Ohh well looks like i am off to have some fun with the camera.

Thanx heaps,


ps. if you wanna chime in with more advice, feel free.

Mark Austin January 12th, 2003 12:15 PM

I used to shoot Kodak until I shot some large format (8"x10") Ilford 200. It was a defining moment in B&W photography for me. I have never used Kodak B&W since. I have been using Ilford PAN F (ASA 50) exclusively for my black and white photography for a year or so, and believe it to be one of the best B&W films ever made. I can do 16x20 prints from a 6x4.5cm negative with virtually no grain at all. I also used the ASA 125 & 400 film once when I ran out of PAN F, and was surprised that it was so hard to tell them apart.

I have been working on a book project of angel headstone monuments & statues for about a year now, and decided at the onset that PAN F was the only way to go. I shoot gray stone monuments on gray overcast days, and the Ilford has a depth and sensitivity that I have never been able to capture with any other B&W film. I have not used that much of it in 35mm, mostly 6x4.5, but what I have shot at 35mm is consistant with the medium format film.

On the zone system; if you want to really learn about exposure get a copy of The Zone System Craftbook: A Comprehensive Guide to the Zone system of Exposure and Development by John Charles Woods. It starts out easy and non technical, then gets to the nitty gritty as you progress through it.

my 2 cents

Zac Stein January 13th, 2003 06:11 AM

Heya Jeff,

I had a look around at some filters today, and have a couple related questions.

I saw round filters that screw onto the end of my lens, and others had a small matte box where you could slide the filters in, does one take preference to the other, which is preferable?

Ohh to open up another can of worms, been looking at film scanners, will the epson 2450 produce decent results, is b&w less demanding than colour on a film scanner?

The reason i ask about all this is because i am not sure my budget could allow for a dedicated film scanner, infact i am almost sure it can't, so any suggestions, maybe there is a particularly nice used model i should be looking for?


Jeff Donald January 13th, 2003 06:26 AM

If you saw the Cokin http://www.cokin.fr/ filter system, that may be a good way for you to go. You could use the same filter system for both 35mm and your PD150. You might want to look at their P system, as it accommodates larger filter sizes should you get adapter or larger lenses.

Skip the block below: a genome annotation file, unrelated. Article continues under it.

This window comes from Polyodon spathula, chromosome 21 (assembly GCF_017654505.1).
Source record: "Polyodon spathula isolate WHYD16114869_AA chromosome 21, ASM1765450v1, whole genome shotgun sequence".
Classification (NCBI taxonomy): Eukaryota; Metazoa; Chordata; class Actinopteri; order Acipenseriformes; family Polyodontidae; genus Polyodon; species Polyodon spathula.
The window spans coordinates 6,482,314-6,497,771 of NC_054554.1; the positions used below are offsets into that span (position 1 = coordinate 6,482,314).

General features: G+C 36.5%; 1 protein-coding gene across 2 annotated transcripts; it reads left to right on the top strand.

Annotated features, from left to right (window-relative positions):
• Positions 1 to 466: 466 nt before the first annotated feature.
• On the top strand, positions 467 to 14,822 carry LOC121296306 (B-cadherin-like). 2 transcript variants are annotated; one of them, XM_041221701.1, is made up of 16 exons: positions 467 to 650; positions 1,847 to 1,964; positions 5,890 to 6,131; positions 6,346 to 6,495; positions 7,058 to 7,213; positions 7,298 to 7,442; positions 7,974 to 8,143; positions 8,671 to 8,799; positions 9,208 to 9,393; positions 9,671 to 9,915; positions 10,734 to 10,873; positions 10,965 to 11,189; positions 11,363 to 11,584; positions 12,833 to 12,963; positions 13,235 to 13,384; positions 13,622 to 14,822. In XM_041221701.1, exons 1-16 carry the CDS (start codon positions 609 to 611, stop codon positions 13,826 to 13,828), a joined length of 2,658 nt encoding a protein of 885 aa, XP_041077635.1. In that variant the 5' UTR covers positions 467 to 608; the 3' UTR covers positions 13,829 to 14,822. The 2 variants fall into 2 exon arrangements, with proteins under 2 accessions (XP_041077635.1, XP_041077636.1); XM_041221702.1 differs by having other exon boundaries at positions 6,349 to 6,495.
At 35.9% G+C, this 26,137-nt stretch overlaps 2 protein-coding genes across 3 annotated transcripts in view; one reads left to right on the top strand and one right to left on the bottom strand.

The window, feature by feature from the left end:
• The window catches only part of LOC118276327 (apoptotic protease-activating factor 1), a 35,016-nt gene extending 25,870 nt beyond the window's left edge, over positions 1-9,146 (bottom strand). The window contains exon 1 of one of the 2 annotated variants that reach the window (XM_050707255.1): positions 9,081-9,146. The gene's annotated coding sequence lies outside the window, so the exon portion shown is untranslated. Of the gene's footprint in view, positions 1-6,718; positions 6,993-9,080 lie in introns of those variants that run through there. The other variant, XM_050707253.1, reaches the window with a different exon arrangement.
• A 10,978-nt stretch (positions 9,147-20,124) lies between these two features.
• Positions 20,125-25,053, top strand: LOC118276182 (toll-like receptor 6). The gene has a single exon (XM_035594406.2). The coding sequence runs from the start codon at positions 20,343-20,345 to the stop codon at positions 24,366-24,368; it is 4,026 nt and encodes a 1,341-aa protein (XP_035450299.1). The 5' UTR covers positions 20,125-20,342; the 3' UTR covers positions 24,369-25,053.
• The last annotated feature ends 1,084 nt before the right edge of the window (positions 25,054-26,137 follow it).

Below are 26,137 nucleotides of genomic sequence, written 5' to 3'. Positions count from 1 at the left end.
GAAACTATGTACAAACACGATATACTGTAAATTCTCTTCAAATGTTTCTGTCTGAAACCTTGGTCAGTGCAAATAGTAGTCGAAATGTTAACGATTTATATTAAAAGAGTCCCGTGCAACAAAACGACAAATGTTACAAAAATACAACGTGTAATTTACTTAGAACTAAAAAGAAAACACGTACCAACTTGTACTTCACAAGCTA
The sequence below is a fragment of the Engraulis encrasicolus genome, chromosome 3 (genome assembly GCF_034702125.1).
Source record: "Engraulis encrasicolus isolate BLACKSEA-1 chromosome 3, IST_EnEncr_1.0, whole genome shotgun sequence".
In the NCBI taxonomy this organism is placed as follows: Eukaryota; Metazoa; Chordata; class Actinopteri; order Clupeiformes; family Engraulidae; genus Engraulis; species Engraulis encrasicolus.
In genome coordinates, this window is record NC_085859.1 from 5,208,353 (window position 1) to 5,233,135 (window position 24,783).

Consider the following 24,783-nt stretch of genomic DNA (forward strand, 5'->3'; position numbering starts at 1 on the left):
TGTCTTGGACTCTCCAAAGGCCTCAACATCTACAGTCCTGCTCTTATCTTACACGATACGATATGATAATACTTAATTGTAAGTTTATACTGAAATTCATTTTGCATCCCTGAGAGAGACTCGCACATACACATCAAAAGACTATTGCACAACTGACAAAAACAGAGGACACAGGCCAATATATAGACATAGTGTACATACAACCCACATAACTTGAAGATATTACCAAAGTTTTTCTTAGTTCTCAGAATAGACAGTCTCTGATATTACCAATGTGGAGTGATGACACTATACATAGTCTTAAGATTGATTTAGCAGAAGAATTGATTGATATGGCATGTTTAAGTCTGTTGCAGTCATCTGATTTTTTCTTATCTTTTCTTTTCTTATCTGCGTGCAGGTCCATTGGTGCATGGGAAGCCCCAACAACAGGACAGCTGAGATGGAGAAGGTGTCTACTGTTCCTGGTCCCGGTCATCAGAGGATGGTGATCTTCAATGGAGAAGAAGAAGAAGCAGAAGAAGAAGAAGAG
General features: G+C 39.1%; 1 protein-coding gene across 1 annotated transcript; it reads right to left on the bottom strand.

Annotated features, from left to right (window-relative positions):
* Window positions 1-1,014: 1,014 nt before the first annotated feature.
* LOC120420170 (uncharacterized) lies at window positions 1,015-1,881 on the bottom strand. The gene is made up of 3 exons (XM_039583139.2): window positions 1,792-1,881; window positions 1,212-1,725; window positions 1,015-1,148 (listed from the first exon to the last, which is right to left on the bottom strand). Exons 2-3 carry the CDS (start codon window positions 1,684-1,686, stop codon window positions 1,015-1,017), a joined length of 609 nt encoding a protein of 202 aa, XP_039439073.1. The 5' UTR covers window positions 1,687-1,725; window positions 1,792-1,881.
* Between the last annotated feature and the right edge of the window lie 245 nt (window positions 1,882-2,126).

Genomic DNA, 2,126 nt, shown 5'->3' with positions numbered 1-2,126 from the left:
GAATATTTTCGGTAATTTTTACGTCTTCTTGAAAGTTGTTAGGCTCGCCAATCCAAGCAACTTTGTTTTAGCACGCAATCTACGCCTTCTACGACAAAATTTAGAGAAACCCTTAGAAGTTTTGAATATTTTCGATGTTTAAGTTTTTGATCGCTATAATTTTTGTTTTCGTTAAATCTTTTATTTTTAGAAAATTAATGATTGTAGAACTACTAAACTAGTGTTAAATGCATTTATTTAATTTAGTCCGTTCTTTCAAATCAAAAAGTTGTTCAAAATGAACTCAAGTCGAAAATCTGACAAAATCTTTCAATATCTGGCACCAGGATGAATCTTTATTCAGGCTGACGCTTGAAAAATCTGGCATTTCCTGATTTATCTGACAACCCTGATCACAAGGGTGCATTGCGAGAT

This might help you on scanners http://www.dvinfo.net/conf/showthrea...&threadid=5691 The new 3200 is out, about the same price and maybe a little faster. Flatbed scanners work fine for negatives, they're just slooooow. However, in comparison the dedicated film scanners aren't that much quicker. It just takes patience.

If your looking for a deal maybe the 2450 will be reduced now that the 3200 is out. Just a thought. considering the quality of these scanners, they are a bargain at $399 USD.


Zac Stein January 13th, 2003 07:36 AM

Heya Jeff,

Those were the exact filters i were looking at, that little holder, was nice and cheap too.

About the scanner i just read a couple reviews and it looks like a very reasonable scanner for the price, the only other one they said to look at was the benq (acer) scanner, but i always had a thought that acer was cheap crap.

I might wait and see if the 3200 pops it head into our market it is not quite listed yet, but most likely will follow very soon, the epson here works out to be around $370 USD on the street which is a fine price if it does as well as it does, my main use will be for scanning 35mm and printing at A4 size, which i don't think will be a problem. I did read it had some software problems causing noisy images with 35mm negs but i think that has been resolved now.

So this little cokin will work with my pd150, that is really interesting, one thing i will have to do i guess is be careful with white balancing. I have always wanted to use some filters on my camera to get some wild effects, i do have a polariser for the pd150, but i have seen a lot of nice footage on tv lately, and it almost looks like it is overexposed, but really the colours are just very very vivid, and the skin tones are quite softened, it is not diffused just has this kind of smooth sheen over it, and quite a lot of yellow.

Anyways, I'll keep looking around, i really like the idea of using that sfx200 film and a deep red filter to really play with peoples mind. It seems to say all over it that the camera's meter will be 2 stops down, so as you said should i let it get a reading, use it's suggested reading then use that compensator to push it up 2 stops?

anyways, i am enjoying this i feel like a dino talking about still film and in black and white! but good things last for a reason.


Jeff Donald January 13th, 2003 07:48 AM

My experience with exposing SFX200 is that it is quite variable. Some experimentation will be necessary to find the optimum exposure for what you want. What you've suggested is a good starting point from my recollection. Keep some written notes on the exposure of the first roll or two so you can figure out what your doing if the exposure is off.


Zac Stein January 13th, 2003 08:43 PM

Heya Jeff,

From what i have read on this thread, wouldn't it be easier for me to simply do a meter off a gray card, like 18% or 13% than find some grass? it just seemed logical all of a sudden.